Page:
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Fulfillment centers and warehouses don’t have to look the same, and yours likely shouldn’t be built to a “standard” that’s not relevant to your data. Layout plays a significant role in how fast your team can pick and pack orders, put away inventory, and count what you have on hand.

ShipStream is designed to help you understand layout considerations for your facilities and make suggestions for optimizing efficiency. We know that aisle widths can make a significant difference if you’re using a forklift or are storing especially bulky items. Tracking product velocity can ensure that it is easy for pickers to get common products, minimizing walking and overall time per order.

Built-in measurements for your team, as well as overall order analysis, allows us to make ongoing suggestions to your layout for continual, compounding efficiency gains. You’ll also get help with minimizing dust and debris, avoiding gaps and empty spaces on shelves, and suggestions for packing station placement and technology to optimize your workflow.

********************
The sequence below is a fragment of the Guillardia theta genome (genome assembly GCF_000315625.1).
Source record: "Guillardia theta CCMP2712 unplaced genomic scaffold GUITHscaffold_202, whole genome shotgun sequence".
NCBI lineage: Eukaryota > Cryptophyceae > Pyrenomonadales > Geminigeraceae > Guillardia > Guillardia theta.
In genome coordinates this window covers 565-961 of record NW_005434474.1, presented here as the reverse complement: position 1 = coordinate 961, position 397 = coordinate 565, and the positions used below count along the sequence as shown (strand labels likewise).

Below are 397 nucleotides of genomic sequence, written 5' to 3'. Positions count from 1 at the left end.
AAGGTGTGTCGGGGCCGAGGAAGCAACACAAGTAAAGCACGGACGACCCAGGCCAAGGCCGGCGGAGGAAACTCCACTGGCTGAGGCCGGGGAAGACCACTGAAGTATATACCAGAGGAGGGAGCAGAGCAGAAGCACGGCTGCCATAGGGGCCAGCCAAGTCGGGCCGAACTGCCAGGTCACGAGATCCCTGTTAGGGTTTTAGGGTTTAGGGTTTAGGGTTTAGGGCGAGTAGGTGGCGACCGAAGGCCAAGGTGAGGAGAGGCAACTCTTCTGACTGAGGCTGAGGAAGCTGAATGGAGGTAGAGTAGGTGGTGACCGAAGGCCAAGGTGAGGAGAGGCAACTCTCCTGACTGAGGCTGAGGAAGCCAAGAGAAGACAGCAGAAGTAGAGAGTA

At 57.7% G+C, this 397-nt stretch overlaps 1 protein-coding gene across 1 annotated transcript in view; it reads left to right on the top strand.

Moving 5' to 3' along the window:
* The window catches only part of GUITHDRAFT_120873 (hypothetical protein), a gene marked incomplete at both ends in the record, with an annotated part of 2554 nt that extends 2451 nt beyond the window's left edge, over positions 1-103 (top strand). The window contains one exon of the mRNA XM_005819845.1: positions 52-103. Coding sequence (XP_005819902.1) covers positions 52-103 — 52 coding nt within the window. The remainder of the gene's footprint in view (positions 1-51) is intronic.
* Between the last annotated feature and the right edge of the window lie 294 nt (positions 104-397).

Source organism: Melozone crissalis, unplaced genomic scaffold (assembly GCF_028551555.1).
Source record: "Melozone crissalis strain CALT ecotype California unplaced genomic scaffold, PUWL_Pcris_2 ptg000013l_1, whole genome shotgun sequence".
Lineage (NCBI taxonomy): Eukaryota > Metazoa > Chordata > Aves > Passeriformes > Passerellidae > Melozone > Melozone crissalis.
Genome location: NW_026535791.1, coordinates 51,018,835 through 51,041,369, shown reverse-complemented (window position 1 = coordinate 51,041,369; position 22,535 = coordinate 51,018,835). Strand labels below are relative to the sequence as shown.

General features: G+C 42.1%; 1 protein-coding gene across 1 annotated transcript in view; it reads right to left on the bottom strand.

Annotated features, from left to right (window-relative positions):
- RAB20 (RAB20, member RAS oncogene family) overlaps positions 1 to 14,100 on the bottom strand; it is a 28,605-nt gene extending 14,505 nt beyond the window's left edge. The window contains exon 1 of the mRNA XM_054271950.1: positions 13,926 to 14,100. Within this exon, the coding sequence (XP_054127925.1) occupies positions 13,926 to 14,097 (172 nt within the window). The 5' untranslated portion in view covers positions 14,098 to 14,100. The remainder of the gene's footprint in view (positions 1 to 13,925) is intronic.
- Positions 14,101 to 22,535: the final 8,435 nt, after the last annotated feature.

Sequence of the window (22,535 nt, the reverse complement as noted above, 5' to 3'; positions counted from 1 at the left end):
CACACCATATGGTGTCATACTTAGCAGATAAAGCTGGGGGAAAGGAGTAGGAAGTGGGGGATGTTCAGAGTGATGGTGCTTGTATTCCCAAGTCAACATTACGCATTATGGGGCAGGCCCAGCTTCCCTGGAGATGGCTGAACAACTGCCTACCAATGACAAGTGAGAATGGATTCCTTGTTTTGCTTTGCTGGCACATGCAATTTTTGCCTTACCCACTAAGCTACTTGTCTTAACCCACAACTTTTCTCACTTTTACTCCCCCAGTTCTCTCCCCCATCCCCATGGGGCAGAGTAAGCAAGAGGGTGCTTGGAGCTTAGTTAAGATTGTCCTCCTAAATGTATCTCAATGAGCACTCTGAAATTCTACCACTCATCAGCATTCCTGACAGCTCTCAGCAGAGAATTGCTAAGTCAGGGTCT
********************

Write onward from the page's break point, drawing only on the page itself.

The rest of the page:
Layout optimization

Here are some ways that companies are optimizing their layouts right now:

  • Testing storing SKUs in an individual location or multiple locations across a warehouse
  • Grouping products by standard orders
  • Adjusting row size and shelf height based on traffic and common orders
  • Reducing traffic by designating one-way rows or forklift-only locations
  • Changing picking order for each sale to optimize traffic
  • Testing multiple picking methodologies
  • Preplanning picking waves
  • Recording movement and actions across the fulfillment center for better data
  • Identifying bottlenecks and training needs
  • Supporting dynamic slotting

Warehouse setup checklist

ShipStream helps operations of all sizes, whether you’re managing stock from a single location, have multiple warehouses, or ship products for numerous clients. We can customize your layout and design best suited for each building, equipment setup, and product portfolio.